Life Coach Alice Johnsen talks about the rise of family breakups and how best a family can try to cope with this upheaval.
Family breakups come in many different forms. The death of a parent or, God forbid, a child, is the cruellest, hardest crisis to cope with. The ongoing shock waves of such a tragedy rip through the rest of our lives and people cope in different ways.
However, the effects of other breakups can be just as long lasting. For the purpose of this blog I am going to use the term ‘divorce’ to cover all forms of relationship break down where one partner leaves the family structure.
So – divorce. An ugly, frightening word bringing a period of unknown and turmoil to a family’s life. Every situation is different, of course, but all situations will take time to adapt to and move on from. Whilst parents are dealing with the legal side of their break up they have also got to keep their eye on maintaining family life as best they can. Whichever parent has primary care of the children has the responsibility for providing comfort and stability in their children’s uprooted world. Again, situations will vary, especially according to children’s ages and the nature of the breakup (i.e. is there a third party to complicate matters, was it a slow breakdown of the relationship or a sudden, shock decision) but the importance of keeping the daily grind going, the routine of everyday life, cannot be underestimated. That alone will provide much needed comfort – we are, after all, creatures of habit.
How much you tell your children will again depend on how old they are or how much they have worked out already. Keeping the channels of communication open between them and you will never have been so important – or so challenging. Resisting the temptation to talk down your soon-to-be ex, their other parent, is crucial. They, your children, must be left to come to their own conclusions in their own time about their parents. They will, when they are ready. Where possible, making time to sit round the table with them after their day at school to share a meal and to talk – and listen – will strengthen that feeling of family despite the changes going on. If you are not sure how to start talking to your children about building a new family structure, you can’t go wrong with a “Daily Jobs, Weekly Jobs” talk about who is doing what. Handing out and sharing (possibly new) responsibilities of putting the bins out, emptying the dishwasher or walking the dog before school, for example, will all help to create the revised feeling of family. At the same time, it is important to resist the temptation to pass on jobs done previously by your spouse or partner to your children that they are, perhaps, too young to be doing. Remember, you are adapting to this new situation together. Hopefully this can lead on to discussions about family goals, joint activities, planning trips away. But let it all take time.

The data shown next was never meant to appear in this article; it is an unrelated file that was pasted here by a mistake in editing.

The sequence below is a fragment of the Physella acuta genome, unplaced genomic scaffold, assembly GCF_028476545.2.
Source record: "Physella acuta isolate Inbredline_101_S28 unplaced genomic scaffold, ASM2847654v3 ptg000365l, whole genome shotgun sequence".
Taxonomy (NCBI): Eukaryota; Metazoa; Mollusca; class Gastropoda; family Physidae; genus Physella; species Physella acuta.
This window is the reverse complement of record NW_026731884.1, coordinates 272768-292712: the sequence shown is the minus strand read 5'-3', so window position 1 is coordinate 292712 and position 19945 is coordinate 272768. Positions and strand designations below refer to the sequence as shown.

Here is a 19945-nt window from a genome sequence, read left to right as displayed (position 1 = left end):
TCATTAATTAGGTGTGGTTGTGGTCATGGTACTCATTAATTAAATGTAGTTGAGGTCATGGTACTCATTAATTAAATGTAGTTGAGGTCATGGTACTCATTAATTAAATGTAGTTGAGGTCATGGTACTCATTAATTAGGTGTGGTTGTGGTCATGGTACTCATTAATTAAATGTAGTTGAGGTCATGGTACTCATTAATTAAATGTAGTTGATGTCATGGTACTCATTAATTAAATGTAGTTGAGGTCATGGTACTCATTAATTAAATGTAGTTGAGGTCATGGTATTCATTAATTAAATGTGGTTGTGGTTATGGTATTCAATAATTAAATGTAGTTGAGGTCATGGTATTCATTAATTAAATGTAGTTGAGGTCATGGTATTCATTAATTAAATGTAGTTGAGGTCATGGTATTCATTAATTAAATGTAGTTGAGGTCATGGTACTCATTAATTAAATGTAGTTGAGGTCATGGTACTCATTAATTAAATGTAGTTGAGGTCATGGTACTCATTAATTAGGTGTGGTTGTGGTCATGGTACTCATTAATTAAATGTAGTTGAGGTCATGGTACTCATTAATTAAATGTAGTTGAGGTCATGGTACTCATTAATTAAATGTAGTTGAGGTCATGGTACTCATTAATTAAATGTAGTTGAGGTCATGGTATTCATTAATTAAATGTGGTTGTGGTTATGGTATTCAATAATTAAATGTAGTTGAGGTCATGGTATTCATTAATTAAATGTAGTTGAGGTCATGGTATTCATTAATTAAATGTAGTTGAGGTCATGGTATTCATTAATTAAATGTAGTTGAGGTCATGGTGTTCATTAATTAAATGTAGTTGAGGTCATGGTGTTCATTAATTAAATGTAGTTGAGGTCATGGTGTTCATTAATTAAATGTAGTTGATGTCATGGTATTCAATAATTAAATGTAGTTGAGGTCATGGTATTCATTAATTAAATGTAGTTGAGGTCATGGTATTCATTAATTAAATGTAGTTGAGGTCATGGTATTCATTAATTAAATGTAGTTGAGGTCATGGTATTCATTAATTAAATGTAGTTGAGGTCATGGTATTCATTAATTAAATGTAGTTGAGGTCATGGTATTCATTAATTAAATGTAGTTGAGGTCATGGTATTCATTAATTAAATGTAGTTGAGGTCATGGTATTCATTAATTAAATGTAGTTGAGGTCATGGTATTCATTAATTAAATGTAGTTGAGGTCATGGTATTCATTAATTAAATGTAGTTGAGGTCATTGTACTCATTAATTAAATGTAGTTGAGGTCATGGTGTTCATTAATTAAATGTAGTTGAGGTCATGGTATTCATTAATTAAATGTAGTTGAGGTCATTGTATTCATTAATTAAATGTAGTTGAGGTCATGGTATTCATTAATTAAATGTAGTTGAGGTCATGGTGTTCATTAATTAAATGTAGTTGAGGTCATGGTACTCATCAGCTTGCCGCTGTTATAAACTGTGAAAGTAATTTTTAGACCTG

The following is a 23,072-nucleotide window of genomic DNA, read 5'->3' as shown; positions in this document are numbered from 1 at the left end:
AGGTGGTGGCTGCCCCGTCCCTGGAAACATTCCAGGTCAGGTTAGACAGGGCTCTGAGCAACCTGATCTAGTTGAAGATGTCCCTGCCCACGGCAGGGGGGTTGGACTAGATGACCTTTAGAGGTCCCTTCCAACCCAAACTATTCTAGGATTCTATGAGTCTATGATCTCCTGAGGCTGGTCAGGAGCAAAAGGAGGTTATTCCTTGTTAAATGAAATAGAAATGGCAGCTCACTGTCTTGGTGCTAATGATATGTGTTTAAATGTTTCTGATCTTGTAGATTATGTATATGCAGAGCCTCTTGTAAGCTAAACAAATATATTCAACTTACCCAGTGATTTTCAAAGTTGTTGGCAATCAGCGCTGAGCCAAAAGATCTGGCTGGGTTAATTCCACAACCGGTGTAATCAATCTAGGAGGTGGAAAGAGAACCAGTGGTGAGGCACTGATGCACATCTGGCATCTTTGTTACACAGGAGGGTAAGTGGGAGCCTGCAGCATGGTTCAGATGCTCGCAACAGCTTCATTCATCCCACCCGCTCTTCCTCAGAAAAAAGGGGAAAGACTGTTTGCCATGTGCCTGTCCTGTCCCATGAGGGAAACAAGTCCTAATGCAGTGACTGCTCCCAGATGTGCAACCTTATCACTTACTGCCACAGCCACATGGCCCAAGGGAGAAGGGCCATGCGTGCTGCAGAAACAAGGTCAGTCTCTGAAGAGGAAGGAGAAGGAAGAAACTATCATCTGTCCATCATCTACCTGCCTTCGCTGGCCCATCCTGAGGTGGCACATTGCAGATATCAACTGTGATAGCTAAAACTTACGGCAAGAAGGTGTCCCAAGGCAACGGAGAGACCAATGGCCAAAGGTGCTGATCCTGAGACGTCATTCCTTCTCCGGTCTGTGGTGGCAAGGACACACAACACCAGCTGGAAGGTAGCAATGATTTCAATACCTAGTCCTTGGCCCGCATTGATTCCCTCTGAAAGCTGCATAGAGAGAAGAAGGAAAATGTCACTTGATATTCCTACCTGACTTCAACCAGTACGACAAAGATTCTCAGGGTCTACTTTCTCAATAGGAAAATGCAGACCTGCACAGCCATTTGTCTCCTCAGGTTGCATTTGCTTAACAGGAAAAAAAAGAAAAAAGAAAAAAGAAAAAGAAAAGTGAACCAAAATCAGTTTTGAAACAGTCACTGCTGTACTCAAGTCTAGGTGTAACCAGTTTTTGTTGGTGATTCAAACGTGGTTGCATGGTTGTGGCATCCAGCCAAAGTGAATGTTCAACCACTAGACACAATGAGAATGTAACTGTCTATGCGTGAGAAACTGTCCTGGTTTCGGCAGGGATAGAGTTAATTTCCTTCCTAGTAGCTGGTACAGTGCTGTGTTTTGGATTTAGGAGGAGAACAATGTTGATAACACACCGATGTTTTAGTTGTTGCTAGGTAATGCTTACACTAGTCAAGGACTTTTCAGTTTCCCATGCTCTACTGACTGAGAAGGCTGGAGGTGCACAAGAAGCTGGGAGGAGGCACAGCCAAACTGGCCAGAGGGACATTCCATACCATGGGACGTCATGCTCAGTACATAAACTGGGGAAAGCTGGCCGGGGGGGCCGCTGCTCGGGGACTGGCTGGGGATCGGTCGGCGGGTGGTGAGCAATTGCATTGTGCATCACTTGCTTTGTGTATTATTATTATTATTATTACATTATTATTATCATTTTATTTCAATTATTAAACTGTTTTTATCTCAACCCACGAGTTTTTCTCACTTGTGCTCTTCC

On top of all this, the end of a relationship will almost certainly have damaged your confidence significantly. This lowering of your confidence comes at a time when you face constant new challenges – setting up the new structure of your family life, moving house, changing your career or working life – not to mention going into legal battle with your ex-partner. So, at a time when you really need to be on top of your game, the chances are you are not.
That is where I can help. Not only will I listen and guide you through individual issues or challenges as they present themselves, I can support you when you are building your new family life, new routines, new habits. By getting these little daily things right, or as right as they can be, you will be better placed to face the bigger challenges of separation, and so will your family. My support will be objective, honest and constant. Together we can work to build your confidence back up so you can face the battles ahead on your strongest possible form. I will help you look at your new situation in different ways, from different angles, so you can see how things really are or how they could be. As your Life Coach, I will not be giving you any legal guidance – that is not what I am there for; but if the rest of your life is back on track and sorted out as much as possible you will be in a far stronger position to sort out the legalities of your divorce. Just as important, your family will be as strong and as positive as it can be and that, at the end of the day, is everyone’s number one goal.
Perhaps an informal chat with Alice could help you. Contact her on 07961 080513 or 01935 873112 or visit www.alicejohnsen.co.uk for more information.